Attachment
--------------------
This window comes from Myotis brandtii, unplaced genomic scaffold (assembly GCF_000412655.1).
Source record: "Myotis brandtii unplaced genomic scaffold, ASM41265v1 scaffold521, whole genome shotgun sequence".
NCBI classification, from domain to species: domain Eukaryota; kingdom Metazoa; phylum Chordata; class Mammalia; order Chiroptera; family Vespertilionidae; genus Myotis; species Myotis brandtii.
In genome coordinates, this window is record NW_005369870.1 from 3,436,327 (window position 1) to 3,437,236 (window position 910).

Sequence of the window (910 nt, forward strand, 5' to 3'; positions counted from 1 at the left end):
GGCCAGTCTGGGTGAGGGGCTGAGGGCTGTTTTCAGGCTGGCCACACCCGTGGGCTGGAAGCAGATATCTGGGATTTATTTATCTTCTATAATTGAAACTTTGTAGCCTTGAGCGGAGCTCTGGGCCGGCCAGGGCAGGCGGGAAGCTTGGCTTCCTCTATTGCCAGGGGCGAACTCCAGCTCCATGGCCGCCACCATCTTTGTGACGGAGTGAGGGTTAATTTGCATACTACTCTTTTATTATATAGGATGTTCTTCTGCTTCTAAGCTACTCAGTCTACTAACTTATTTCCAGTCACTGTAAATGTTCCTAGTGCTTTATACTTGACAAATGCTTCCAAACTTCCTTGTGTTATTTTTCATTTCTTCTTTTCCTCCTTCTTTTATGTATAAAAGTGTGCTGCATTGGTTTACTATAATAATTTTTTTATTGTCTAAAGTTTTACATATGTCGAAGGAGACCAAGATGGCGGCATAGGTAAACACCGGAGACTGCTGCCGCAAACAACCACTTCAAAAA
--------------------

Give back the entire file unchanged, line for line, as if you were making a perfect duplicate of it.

This window comes from Myotis brandtii, unplaced genomic scaffold (assembly GCF_000412655.1).
Source record: "Myotis brandtii unplaced genomic scaffold, ASM41265v1 scaffold521, whole genome shotgun sequence".
NCBI classification, from domain to species: domain Eukaryota; kingdom Metazoa; phylum Chordata; class Mammalia; order Chiroptera; family Vespertilionidae; genus Myotis; species Myotis brandtii.
In genome coordinates, this window is record NW_005369870.1 from 3,436,327 (window position 1) to 3,437,236 (window position 910).

Sequence of the window (910 nt, forward strand, 5' to 3'; positions counted from 1 at the left end):
GGCCAGTCTGGGTGAGGGGCTGAGGGCTGTTTTCAGGCTGGCCACACCCGTGGGCTGGAAGCAGATATCTGGGATTTATTTATCTTCTATAATTGAAACTTTGTAGCCTTGAGCGGAGCTCTGGGCCGGCCAGGGCAGGCGGGAAGCTTGGCTTCCTCTATTGCCAGGGGCGAACTCCAGCTCCATGGCCGCCACCATCTTTGTGACGGAGTGAGGGTTAATTTGCATACTACTCTTTTATTATATAGGATGTTCTTCTGCTTCTAAGCTACTCAGTCTACTAACTTATTTCCAGTCACTGTAAATGTTCCTAGTGCTTTATACTTGACAAATGCTTCCAAACTTCCTTGTGTTATTTTTCATTTCTTCTTTTCCTCCTTCTTTTATGTATAAAAGTGTGCTGCATTGGTTTACTATAATAATTTTTTTATTGTCTAAAGTTTTACATATGTCGAAGGAGACCAAGATGGCGGCATAGGTAAACACCGGAGACTGCTGCCGCAAACAACCACTTCAAAAA